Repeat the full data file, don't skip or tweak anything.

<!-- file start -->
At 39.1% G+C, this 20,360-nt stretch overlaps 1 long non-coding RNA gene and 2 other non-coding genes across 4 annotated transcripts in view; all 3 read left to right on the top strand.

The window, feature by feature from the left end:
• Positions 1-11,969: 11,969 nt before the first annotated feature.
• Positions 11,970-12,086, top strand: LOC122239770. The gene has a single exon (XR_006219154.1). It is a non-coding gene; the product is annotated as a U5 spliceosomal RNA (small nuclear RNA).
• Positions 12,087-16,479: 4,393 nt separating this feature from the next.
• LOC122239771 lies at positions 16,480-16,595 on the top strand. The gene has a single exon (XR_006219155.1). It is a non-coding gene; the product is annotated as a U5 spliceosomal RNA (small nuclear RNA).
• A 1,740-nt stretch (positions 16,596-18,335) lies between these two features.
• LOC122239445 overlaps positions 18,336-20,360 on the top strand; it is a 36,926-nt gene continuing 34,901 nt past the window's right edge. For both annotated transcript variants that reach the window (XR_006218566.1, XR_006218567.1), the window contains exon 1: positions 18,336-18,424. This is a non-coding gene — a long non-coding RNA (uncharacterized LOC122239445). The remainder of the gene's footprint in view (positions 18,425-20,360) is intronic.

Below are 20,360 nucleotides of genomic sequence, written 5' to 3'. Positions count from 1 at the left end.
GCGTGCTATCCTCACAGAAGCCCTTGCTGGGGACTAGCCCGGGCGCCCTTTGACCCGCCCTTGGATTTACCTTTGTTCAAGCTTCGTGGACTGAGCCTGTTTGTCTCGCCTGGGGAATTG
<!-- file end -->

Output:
At 39.1% G+C, this 20,360-nt stretch overlaps 1 long non-coding RNA gene and 2 other non-coding genes across 4 annotated transcripts in view; all 3 read left to right on the top strand.

The window, feature by feature from the left end:
• Positions 1-11,969: 11,969 nt before the first annotated feature.
• Positions 11,970-12,086, top strand: LOC122239770. The gene has a single exon (XR_006219154.1). It is a non-coding gene; the product is annotated as a U5 spliceosomal RNA (small nuclear RNA).
• Positions 12,087-16,479: 4,393 nt separating this feature from the next.
• LOC122239771 lies at positions 16,480-16,595 on the top strand. The gene has a single exon (XR_006219155.1). It is a non-coding gene; the product is annotated as a U5 spliceosomal RNA (small nuclear RNA).
• A 1,740-nt stretch (positions 16,596-18,335) lies between these two features.
• LOC122239445 overlaps positions 18,336-20,360 on the top strand; it is a 36,926-nt gene continuing 34,901 nt past the window's right edge. For both annotated transcript variants that reach the window (XR_006218566.1, XR_006218567.1), the window contains exon 1: positions 18,336-18,424. This is a non-coding gene — a long non-coding RNA (uncharacterized LOC122239445). The remainder of the gene's footprint in view (positions 18,425-20,360) is intronic.

Below are 20,360 nucleotides of genomic sequence, written 5' to 3'. Positions count from 1 at the left end.
GCGTGCTATCCTCACAGAAGCCCTTGCTGGGGACTAGCCCGGGCGCCCTTTGACCCGCCCTTGGATTTACCTTTGTTCAAGCTTCGTGGACTGAGCCTGTTTGTCTCGCCTGGGGAATTG